Chris Evert said: "Does practice make perfect? No. But it sure can make a difference."

Scott Tharp said: "Practice makes permanent."

Butch Staples said: "Practice with a purpose."

Ron Woods and Mary Joe Fernandez said: "Practice the way you want to play. Be just as competitive, focused and competitive as you are in match play."

Bjorn Borg said: "The most important thing is to concentrate in training. Really concentrate as if it were a match."

Paul Wardlaw said: "Managing your emotions during practice will help you excel under match pressure.

Robert H. Jordan said: "Playing does not provide enough repetitions of any stroke nor the opportunity for you to analyze and improve it. The only way to accomplish that is to practice."

John Mills said: "The whole purpose of practice is get high repetitions, a good rhythm with your strokes, get a good workout and practice targeting skills."

Lynne Rolley said: "If becoming a better tennis player is your goal, there’s only one place to get it done: the practice court."

On Doubles.

Stan Smith said: "Doubles is a radically different game than singles. The court has different dimensions and the tactics and strategies are more complex."

Pat Blaskower said: "Doubles is a fast paced, complex game involving constant activity by all four players."

Bill Talbert said: "Doubles is a game of skill that requires as much thinking and planning as stroke production. It can give you as much fun outfoxing opponents as you can get from whacking the devil out of the tennis ball."

Tony Trabert said; "There is nothing quite like a well-played game of doubles. Doubles is a fast-paced, high-energy test of skill that requires precise shot making and strategy."

Bill Tilden said: "Singles is a game of speed, doubles a game of exact angles."

Pete Collins said: "Don’t get beat down the middle"

All My Partners said: "Watch the alley! Watch the alley!"

Greg Alexander said: "In doubles, down the middle solves the riddle." (Sounds a lot like Chuck Kriese.)

Pat Blaskower said: "There are, essentially, three kinds of doubles teams: those who make things happen, those who watch what happens, and those who wonder what the heck happened."

On Teaching.

Rick Macci said: "Some things that were taught 30 years ago are as valuable today as they were then —others are not so relevant."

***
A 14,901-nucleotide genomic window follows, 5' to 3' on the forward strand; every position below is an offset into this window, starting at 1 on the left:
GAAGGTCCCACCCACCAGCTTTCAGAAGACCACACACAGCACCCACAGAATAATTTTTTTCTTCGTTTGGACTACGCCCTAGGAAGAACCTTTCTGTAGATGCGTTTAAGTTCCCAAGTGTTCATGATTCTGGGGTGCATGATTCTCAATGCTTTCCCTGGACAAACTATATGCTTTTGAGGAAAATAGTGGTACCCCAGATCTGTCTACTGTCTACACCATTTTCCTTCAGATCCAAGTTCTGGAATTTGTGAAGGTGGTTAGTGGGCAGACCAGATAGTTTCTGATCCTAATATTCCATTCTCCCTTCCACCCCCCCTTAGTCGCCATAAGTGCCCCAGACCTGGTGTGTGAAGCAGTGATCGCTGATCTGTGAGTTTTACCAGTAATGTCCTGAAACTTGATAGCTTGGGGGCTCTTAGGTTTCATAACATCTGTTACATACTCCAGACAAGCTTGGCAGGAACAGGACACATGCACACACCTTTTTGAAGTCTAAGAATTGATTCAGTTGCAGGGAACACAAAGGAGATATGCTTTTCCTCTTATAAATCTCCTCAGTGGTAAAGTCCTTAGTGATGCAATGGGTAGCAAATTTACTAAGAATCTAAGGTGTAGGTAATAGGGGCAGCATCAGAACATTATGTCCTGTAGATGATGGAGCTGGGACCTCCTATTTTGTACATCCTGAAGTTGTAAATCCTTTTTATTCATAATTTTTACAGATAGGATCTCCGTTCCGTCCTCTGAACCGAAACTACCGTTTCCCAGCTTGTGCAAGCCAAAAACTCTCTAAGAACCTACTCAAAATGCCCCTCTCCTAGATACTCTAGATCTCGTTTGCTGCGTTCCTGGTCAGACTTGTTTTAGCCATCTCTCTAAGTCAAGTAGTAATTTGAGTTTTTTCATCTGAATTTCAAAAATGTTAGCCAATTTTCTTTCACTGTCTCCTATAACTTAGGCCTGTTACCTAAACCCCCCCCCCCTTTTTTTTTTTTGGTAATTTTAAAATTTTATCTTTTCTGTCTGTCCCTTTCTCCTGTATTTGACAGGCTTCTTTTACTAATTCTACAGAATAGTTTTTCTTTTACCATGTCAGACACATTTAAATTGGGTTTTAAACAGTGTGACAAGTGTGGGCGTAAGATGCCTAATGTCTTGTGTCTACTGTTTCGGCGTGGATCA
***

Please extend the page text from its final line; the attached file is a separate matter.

Greg Moran said: "The Modern Game. It’s not for everyone! The vast majority of the lesson-taking public are not elite athletes who will be able to spend hours on the court developing the difficult techniques that define the modern game."

Robert H. Jordan said: "It takes at least a year to build the physical habit patterns and the mental habit patterns that are needed for a significant improvement."

Dennis Van der Meer said: "There are many ways to learn —and many ways to teach. One essential method every competent teacher should know is how to teach by progressions."

Ed Faulkner said: "I never get bored, mainly for the reason that every swing —and I’ve seen thousands and thousands of them —is different."

Vic Braden said: "I truly feel each person has a genius to perform well in his/her chosen sport, but the problem is we coaches; we haven't learned how to access each person's genius in the shortest period of time. However, I find that the coaching world is experimenting in many areas and is making great strides."

Oscar Wegner said: You Can Play Tennis in Two Hours."

Paul Douglas said: "Learn Tennis in a Weekend."

Vic Braden said: "You’ll be famous by Friday"

And so it goes. He said: she said, each a completely different view of this magically addictive game of tennis. Yet most are, as the British say, "spot on!"

Have we missed some; I’ll say. Maybe a couple dozen or more. Still there’s plenty for your Self One and Self Two to think about.

Think about them and pattern your game after them. You too could become "famous by Friday".